The falling US Dollar? The US dollar is clearly driving a large portion of the price action in oil prices with some investors shorting the dollar by buying crude futures contracts. I ran a five-year regression on crude vs. the trade-weighted dollar index (DXY). The R-square was 55%, T-test -17.94, and the standard error was 13.86. Thus there is evidence of a statistical relationship; however, I wouldn’t use the model alone given the large confidence interval the standard error creates. However, I have been incorporating a US dollar outlook into my analysis (begrudgingly) for the last couple of years.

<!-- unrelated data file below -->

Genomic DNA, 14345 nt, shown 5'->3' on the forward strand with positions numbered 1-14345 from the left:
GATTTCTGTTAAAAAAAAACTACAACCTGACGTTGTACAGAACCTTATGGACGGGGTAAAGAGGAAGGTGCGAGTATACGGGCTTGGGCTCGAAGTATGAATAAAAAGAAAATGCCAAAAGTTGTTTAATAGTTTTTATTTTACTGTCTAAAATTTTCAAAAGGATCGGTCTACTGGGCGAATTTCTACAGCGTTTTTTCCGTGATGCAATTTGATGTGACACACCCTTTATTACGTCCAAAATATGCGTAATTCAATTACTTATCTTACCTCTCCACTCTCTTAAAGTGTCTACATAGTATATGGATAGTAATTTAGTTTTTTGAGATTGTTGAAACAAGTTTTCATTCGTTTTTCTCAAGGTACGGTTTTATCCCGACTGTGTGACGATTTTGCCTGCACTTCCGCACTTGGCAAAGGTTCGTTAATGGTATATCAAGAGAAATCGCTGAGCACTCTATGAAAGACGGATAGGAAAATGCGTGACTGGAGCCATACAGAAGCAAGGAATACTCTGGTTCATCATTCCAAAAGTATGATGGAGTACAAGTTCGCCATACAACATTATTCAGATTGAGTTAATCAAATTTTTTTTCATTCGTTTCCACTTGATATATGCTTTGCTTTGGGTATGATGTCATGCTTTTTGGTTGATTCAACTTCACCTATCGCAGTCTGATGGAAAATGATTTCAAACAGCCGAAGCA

Marginal cost? Some investors will point out that the marginal cost of production will keep oil prices higher. I agree with this view, and I think the marginal cost of production is close to $70/bbl. Some sell-side analysts put this figure much higher, but most deepwater, oil shale, and oil sand new development and production costs that I see are $70/bbl or less. Service costs increased rapidly in 2008 but have since come down quickly. Supply shortages in rigs and manpower have largely been alleviated, and the marginal cost of production has likewise fallen since then. If oil prices fall far below $70/bbl oil, higher cost drilling projects will be delayed or canceled, which will eventually lead to demand outpacing supply again and buoy prices higher. However, as we have seen with natural gas, supply cuts may not come quickly enough to support prices.